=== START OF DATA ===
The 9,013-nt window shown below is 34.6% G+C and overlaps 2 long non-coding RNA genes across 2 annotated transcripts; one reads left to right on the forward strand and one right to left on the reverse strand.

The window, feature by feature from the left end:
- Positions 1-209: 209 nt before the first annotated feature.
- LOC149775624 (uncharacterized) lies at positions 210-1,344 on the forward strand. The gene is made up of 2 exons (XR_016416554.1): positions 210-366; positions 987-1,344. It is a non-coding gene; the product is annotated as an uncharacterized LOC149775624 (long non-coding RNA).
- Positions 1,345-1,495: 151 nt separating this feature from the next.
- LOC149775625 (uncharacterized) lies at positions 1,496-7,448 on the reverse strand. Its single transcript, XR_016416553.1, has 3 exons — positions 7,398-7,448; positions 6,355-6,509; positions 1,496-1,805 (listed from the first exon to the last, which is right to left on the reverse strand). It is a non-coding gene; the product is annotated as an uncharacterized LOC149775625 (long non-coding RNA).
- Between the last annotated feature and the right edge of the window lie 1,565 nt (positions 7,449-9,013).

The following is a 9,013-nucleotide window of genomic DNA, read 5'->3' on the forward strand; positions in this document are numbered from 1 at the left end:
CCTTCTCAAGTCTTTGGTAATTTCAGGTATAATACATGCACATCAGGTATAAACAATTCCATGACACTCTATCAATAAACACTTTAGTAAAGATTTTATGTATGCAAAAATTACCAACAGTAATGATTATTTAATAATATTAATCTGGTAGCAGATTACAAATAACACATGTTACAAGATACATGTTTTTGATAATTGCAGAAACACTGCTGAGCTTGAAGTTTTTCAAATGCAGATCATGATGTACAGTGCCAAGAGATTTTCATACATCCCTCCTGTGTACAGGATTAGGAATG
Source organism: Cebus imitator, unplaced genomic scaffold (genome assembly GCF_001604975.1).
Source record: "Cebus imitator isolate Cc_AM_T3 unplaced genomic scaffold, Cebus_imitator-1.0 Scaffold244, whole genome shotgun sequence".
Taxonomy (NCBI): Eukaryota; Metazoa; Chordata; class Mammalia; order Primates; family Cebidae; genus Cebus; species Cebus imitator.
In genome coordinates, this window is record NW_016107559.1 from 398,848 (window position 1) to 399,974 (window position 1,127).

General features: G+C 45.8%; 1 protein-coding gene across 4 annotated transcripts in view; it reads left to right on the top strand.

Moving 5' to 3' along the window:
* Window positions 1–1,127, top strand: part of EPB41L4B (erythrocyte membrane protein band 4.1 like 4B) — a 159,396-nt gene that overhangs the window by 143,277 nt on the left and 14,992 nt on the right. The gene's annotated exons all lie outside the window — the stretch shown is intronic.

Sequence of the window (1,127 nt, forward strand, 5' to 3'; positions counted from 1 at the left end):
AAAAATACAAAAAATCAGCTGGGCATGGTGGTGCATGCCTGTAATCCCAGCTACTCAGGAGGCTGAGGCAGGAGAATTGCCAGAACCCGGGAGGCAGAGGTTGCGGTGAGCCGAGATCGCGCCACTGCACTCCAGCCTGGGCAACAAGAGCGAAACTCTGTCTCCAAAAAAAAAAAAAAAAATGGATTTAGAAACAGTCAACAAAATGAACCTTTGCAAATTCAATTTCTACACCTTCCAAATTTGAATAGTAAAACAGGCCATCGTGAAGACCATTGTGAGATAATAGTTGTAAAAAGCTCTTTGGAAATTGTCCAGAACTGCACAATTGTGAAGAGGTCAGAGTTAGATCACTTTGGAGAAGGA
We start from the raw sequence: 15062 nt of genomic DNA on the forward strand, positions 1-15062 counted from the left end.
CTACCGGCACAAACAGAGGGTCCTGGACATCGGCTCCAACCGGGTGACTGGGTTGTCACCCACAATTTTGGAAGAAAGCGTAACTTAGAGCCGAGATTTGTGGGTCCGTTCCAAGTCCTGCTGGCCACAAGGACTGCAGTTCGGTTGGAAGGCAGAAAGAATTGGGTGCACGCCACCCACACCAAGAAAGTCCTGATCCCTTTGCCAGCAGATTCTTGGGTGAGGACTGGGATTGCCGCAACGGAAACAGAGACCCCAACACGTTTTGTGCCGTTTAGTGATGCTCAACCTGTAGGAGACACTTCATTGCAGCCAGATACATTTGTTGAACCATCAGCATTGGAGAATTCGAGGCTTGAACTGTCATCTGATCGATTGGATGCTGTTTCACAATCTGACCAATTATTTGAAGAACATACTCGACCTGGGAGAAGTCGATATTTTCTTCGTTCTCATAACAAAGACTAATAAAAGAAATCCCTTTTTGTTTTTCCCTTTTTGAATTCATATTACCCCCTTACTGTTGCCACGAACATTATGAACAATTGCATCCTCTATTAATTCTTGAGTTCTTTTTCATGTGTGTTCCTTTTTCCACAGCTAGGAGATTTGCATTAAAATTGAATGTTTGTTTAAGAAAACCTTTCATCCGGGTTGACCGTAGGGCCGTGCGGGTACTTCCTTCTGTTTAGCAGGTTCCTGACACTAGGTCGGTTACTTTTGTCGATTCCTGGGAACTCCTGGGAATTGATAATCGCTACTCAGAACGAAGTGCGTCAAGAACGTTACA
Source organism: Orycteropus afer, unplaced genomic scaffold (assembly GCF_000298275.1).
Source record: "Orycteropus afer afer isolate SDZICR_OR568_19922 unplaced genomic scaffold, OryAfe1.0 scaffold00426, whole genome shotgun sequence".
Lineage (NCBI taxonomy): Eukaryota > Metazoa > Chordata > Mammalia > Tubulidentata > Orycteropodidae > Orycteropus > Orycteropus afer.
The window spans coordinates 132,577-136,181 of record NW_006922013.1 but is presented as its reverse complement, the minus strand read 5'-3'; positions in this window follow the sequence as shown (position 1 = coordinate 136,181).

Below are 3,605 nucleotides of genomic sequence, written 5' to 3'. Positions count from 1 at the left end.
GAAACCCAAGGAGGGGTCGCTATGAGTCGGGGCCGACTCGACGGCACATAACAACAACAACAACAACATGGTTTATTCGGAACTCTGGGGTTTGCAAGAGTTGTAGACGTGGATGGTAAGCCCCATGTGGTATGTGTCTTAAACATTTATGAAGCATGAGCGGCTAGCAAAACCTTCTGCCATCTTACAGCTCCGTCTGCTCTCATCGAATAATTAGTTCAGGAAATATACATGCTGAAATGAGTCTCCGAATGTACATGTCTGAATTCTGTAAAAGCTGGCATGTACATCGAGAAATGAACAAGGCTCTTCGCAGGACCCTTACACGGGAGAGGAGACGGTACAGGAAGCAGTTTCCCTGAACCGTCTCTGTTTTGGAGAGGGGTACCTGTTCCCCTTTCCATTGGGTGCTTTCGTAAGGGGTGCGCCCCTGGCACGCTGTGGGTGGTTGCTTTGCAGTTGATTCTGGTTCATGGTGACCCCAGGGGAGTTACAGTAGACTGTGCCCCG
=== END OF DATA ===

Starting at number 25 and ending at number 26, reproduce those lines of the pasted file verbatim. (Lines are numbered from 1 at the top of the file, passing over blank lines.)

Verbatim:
Below are 3,605 nucleotides of genomic sequence, written 5' to 3'. Positions count from 1 at the left end.
GAAACCCAAGGAGGGGTCGCTATGAGTCGGGGCCGACTCGACGGCACATAACAACAACAACAACAACATGGTTTATTCGGAACTCTGGGGTTTGCAAGAGTTGTAGACGTGGATGGTAAGCCCCATGTGGTATGTGTCTTAAACATTTATGAAGCATGAGCGGCTAGCAAAACCTTCTGCCATCTTACAGCTCCGTCTGCTCTCATCGAATAATTAGTTCAGGAAATATACATGCTGAAATGAGTCTCCGAATGTACATGTCTGAATTCTGTAAAAGCTGGCATGTACATCGAGAAATGAACAAGGCTCTTCGCAGGACCCTTACACGGGAGAGGAGACGGTACAGGAAGCAGTTTCCCTGAACCGTCTCTGTTTTGGAGAGGGGTACCTGTTCCCCTTTCCATTGGGTGCTTTCGTAAGGGGTGCGCCCCTGGCACGCTGTGGGTGGTTGCTTTGCAGTTGATTCTGGTTCATGGTGACCCCAGGGGAGTTACAGTAGACTGTGCCCCG